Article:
Interview With Francis Dunnery (1996)

Music writers love labels. I had some pre-moistened for adhesion onto Francis Dunnery when I interviewed him last Friday before the first of his three residency shows at the Metro: one read “confessional singer/song-writer”, another “former guitarist for Robert Plant”. Before I could apply them, however, Dunnery told me “We spend too much time thinking about what we are, instead of thinking about what we aren’t. The only reason I can even see you now is because you’re not the table–you have a defined shape separate from your backdrop. I believe it’s important to find such a defined shape within ourselves. I am absolutely aware of my inner shape 24 hours a day. I live in it and I’ve found nothing else to be as interesting. I believe the Universe is incredibly abundant–so if I’m part of the Universe, than I must be incredibly abundant too.”

I sheepishly glued my labels to the underside of our table and let Dunnery sketch his own portrait: he’s a peasant from England’s far north (“hillbilly country, where the men are men and most of the women are men too”) who began playing guitar professionally at age eleven. He spent most of the next two decades living through the requisite insanities associated with becoming a man while on the stage, armed only with a guitar and an unfortunate biochemical inability to process certain distilled hydroxyl compounds. He’s four years sober now (after bottoming out in Los Angeles and having to sell his equipment for an economy seat back to England) with a unique view on his alcoholism: “I see it as my best friend really, because it keeps biting my ass and pushing me forward spiritually–so that I’m actively involved not just in a program, but in life.”

Fearless (his first solo album after three with English band It Bites) was written during the initial adjustment to life outside the bottle. “I was still cynical, still yearning” he noted, “I’m not shouting as loudly now. You have to learn to lean back in order for things to fall on top you. When you lean into things, they go away from you like dominos. Yearning is leaning into things–your energy pushes them away. So metaphysically speaking, I’ve learned to lean back a bit.

“For a while I was running around like a chicken with my head cut off,” Dunnery continued, “until I realized it was just my ego making me do loads of things to make me feel important. Now I’m trying to learn to be like a heron–that just stands in the water and doesn’t move, absolutely aware, patient. When the Universe delivers something, the heron grabs it, takes it without disturbing itself or anything around it, and then goes right back to where it was.”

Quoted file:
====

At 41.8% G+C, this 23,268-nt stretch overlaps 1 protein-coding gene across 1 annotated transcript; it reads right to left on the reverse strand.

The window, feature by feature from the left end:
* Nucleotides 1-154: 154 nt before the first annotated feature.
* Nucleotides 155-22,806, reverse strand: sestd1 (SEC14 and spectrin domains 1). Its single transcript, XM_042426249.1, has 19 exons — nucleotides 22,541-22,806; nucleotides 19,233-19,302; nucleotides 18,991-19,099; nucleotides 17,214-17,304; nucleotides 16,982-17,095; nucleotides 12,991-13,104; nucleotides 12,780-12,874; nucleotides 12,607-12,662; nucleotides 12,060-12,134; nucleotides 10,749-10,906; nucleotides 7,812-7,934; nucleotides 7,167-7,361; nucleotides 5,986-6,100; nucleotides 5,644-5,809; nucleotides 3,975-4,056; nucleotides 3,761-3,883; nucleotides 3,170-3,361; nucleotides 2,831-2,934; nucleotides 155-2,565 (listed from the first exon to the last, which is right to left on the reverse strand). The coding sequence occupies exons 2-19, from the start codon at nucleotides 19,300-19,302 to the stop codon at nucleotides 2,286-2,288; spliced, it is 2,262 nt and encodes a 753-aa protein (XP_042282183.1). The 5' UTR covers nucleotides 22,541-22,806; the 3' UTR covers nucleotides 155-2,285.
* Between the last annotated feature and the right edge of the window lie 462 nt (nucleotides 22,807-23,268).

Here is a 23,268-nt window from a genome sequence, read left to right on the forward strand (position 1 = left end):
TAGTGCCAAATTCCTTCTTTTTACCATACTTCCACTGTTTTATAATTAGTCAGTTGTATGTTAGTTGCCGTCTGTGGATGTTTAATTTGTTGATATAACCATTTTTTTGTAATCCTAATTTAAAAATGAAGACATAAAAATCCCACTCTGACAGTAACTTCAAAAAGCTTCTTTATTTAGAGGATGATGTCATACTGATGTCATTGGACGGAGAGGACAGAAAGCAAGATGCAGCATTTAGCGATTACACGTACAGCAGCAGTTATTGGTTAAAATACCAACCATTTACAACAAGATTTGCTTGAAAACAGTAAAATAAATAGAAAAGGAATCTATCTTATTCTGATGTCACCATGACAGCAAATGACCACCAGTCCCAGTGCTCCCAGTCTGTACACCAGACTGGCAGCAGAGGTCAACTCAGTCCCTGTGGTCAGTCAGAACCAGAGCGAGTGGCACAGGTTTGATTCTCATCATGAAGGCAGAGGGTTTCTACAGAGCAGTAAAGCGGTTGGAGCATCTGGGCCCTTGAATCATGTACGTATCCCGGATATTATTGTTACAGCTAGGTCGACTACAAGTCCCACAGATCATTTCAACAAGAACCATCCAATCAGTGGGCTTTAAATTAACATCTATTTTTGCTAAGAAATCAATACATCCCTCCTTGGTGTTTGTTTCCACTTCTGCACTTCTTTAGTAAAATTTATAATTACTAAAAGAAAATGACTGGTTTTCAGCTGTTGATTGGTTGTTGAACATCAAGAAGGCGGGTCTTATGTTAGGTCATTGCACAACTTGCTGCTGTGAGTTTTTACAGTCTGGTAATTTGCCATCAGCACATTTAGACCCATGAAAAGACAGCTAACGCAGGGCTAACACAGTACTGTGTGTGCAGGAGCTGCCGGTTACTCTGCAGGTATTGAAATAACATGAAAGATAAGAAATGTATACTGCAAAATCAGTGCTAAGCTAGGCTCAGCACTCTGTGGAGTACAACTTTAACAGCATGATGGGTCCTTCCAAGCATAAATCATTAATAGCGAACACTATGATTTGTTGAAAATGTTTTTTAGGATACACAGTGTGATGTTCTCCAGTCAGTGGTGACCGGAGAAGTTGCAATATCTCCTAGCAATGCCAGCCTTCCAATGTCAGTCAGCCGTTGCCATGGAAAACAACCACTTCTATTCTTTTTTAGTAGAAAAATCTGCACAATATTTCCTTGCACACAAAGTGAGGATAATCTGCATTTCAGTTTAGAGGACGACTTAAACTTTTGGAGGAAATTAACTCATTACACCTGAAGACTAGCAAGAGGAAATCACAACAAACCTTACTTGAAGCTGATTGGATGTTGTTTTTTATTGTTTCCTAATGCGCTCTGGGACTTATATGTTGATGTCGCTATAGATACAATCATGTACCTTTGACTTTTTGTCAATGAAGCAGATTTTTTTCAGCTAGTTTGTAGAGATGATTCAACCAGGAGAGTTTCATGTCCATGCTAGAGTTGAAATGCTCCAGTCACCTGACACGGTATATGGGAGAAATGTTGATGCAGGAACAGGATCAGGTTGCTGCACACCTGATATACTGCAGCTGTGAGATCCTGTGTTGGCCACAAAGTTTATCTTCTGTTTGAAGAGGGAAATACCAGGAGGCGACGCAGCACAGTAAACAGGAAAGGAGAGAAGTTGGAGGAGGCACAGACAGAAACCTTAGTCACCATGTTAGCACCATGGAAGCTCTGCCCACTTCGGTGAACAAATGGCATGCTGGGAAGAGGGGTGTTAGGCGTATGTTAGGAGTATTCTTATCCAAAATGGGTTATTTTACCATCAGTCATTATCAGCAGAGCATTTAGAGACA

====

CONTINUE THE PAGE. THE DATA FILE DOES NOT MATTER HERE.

Dunnery also sees internal focus as a key to shaping the world around him; he sang “I believe I can change my world” on his second album Tall Blonde Helicopter without a trace of rhetorical distance. He elaborated while describing his first sober trip back to Los Angeles: “I arrived in a private jet and there were limousines on the tarmac and I was thinking ‘Wow, look how I’ve come back!’ but that outside reality was just a direct reflection of the inside, of the spirit. Since my life was so abundant on the outside it just meant that I was doing good on the inside. When there had been chaos on the outside it just meant there had been chaos on the inside–it was just a complete reflection. I’ve learned that I’m not at the mercy of outside events, that I create my own reality. Nothing happens in my life without a thought–and I take full responsibility for my life.” Dunnery covered Cat Stevens’ “Father and Son” on Tall Blonde Helicopter. I asked if he had received any media flack over performing the work of a songwriter generally deemed an artistic pariah for endorsing Iran’s death sentence on Salman Rushdie. Dunnery waved his hands, “Nah, I don’t care about that. That’s tick-tock world stuff, and if you live in everyday tick-tock world then there’s a crisis all the time. I just can’t live there, because I think the world’s perfect–there’s nothing wrong with the world. I meet nothing but really nice people. Where’s the crisis? Where’s it at? If Cat or anybody else wants to live in tick-tock world, that’s fine for them–but not for me. I think it’s incredibly important to focus on the unseen realities, because you will get what you concentrate on.”

So when all’s said and done, just what does Francis Dunnery concentrate on? What makes the man tick if not the everyday tick-tock world? “Freedom,” he answered, “that’s all there is. To find one’s friend on the inside is a wonderful thing. You can know everything. But we want to run to everything and everyone else to save us. You should put nobody’s words–be they priests or ministers or doctors or therapists, psychologists, physicians, friends–above the feelings of your own Being because you already know everything.”

Dunnery was finger-picking his guitar when I left–leaning back comfortably and murmuring through an only-partially-lyricked work in progress. He sang one line more distinctly than the others: “That’s the sound… that’s the sound of freedom…”

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